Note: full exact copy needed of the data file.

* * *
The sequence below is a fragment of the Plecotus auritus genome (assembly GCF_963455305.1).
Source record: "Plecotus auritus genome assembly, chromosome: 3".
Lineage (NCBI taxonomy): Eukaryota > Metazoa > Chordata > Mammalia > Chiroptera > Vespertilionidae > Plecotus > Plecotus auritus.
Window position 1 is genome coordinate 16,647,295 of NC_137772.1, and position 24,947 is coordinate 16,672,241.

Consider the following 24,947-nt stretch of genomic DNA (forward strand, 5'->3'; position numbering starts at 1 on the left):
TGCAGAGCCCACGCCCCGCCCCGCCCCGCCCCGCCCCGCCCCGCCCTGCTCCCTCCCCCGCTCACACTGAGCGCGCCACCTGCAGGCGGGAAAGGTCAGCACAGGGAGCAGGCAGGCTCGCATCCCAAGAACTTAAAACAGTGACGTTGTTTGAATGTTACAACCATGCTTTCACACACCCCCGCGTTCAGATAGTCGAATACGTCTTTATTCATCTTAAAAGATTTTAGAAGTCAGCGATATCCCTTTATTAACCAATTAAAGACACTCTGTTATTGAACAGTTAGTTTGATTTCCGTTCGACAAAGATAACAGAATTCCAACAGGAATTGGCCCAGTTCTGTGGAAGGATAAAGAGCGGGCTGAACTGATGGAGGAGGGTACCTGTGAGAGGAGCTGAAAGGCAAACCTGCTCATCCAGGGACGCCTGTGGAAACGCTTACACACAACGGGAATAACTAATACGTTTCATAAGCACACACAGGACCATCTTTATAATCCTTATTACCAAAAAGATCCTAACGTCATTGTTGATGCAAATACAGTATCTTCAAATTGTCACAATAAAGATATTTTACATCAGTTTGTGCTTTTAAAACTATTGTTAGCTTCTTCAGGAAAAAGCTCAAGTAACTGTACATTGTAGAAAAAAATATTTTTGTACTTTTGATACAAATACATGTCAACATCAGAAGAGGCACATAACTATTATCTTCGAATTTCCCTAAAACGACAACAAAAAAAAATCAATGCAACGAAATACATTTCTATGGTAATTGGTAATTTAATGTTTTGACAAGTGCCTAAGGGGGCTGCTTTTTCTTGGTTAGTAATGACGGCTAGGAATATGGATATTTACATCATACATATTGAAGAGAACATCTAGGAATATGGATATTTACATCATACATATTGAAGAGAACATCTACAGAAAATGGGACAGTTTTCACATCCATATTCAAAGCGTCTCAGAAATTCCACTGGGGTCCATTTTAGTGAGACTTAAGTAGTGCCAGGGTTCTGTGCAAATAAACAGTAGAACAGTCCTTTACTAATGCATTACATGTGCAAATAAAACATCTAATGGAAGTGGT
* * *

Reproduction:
The sequence below is a fragment of the Plecotus auritus genome (assembly GCF_963455305.1).
Source record: "Plecotus auritus genome assembly, chromosome: 3".
Lineage (NCBI taxonomy): Eukaryota > Metazoa > Chordata > Mammalia > Chiroptera > Vespertilionidae > Plecotus > Plecotus auritus.
Window position 1 is genome coordinate 16,647,295 of NC_137772.1, and position 24,947 is coordinate 16,672,241.

Consider the following 24,947-nt stretch of genomic DNA (forward strand, 5'->3'; position numbering starts at 1 on the left):
TGCAGAGCCCACGCCCCGCCCCGCCCCGCCCCGCCCCGCCCCGCCCTGCTCCCTCCCCCGCTCACACTGAGCGCGCCACCTGCAGGCGGGAAAGGTCAGCACAGGGAGCAGGCAGGCTCGCATCCCAAGAACTTAAAACAGTGACGTTGTTTGAATGTTACAACCATGCTTTCACACACCCCCGCGTTCAGATAGTCGAATACGTCTTTATTCATCTTAAAAGATTTTAGAAGTCAGCGATATCCCTTTATTAACCAATTAAAGACACTCTGTTATTGAACAGTTAGTTTGATTTCCGTTCGACAAAGATAACAGAATTCCAACAGGAATTGGCCCAGTTCTGTGGAAGGATAAAGAGCGGGCTGAACTGATGGAGGAGGGTACCTGTGAGAGGAGCTGAAAGGCAAACCTGCTCATCCAGGGACGCCTGTGGAAACGCTTACACACAACGGGAATAACTAATACGTTTCATAAGCACACACAGGACCATCTTTATAATCCTTATTACCAAAAAGATCCTAACGTCATTGTTGATGCAAATACAGTATCTTCAAATTGTCACAATAAAGATATTTTACATCAGTTTGTGCTTTTAAAACTATTGTTAGCTTCTTCAGGAAAAAGCTCAAGTAACTGTACATTGTAGAAAAAAATATTTTTGTACTTTTGATACAAATACATGTCAACATCAGAAGAGGCACATAACTATTATCTTCGAATTTCCCTAAAACGACAACAAAAAAAAATCAATGCAACGAAATACATTTCTATGGTAATTGGTAATTTAATGTTTTGACAAGTGCCTAAGGGGGCTGCTTTTTCTTGGTTAGTAATGACGGCTAGGAATATGGATATTTACATCATACATATTGAAGAGAACATCTAGGAATATGGATATTTACATCATACATATTGAAGAGAACATCTACAGAAAATGGGACAGTTTTCACATCCATATTCAAAGCGTCTCAGAAATTCCACTGGGGTCCATTTTAGTGAGACTTAAGTAGTGCCAGGGTTCTGTGCAAATAAACAGTAGAACAGTCCTTTACTAATGCATTACATGTGCAAATAAAACATCTAATGGAAGTGGT